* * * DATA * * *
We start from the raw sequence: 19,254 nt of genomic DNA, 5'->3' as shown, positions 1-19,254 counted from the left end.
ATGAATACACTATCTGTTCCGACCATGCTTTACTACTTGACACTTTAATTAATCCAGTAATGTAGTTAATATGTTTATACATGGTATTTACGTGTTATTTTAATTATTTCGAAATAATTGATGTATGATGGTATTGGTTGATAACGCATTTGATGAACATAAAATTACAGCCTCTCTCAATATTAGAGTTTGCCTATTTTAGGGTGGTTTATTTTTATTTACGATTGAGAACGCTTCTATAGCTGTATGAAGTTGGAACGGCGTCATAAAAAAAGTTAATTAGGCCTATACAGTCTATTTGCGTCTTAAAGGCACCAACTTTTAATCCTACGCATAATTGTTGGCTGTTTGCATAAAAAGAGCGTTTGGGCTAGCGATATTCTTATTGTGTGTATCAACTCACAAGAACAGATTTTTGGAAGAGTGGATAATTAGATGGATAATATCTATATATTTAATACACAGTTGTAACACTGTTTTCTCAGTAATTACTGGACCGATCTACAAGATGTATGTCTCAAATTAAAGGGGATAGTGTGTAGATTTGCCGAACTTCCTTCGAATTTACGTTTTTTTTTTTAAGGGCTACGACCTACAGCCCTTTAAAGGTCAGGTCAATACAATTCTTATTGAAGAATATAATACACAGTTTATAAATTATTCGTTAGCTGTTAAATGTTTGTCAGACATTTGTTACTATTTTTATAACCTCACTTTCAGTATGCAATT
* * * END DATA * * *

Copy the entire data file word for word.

We start from the raw sequence: 19,254 nt of genomic DNA, 5'->3' as shown, positions 1-19,254 counted from the left end.
ATGAATACACTATCTGTTCCGACCATGCTTTACTACTTGACACTTTAATTAATCCAGTAATGTAGTTAATATGTTTATACATGGTATTTACGTGTTATTTTAATTATTTCGAAATAATTGATGTATGATGGTATTGGTTGATAACGCATTTGATGAACATAAAATTACAGCCTCTCTCAATATTAGAGTTTGCCTATTTTAGGGTGGTTTATTTTTATTTACGATTGAGAACGCTTCTATAGCTGTATGAAGTTGGAACGGCGTCATAAAAAAAGTTAATTAGGCCTATACAGTCTATTTGCGTCTTAAAGGCACCAACTTTTAATCCTACGCATAATTGTTGGCTGTTTGCATAAAAAGAGCGTTTGGGCTAGCGATATTCTTATTGTGTGTATCAACTCACAAGAACAGATTTTTGGAAGAGTGGATAATTAGATGGATAATATCTATATATTTAATACACAGTTGTAACACTGTTTTCTCAGTAATTACTGGACCGATCTACAAGATGTATGTCTCAAATTAAAGGGGATAGTGTGTAGATTTGCCGAACTTCCTTCGAATTTACGTTTTTTTTTTTAAGGGCTACGACCTACAGCCCTTTAAAGGTCAGGTCAATACAATTCTTATTGAAGAATATAATACACAGTTTATAAATTATTCGTTAGCTGTTAAATGTTTGTCAGACATTTGTTACTATTTTTATAACCTCACTTTCAGTATGCAATT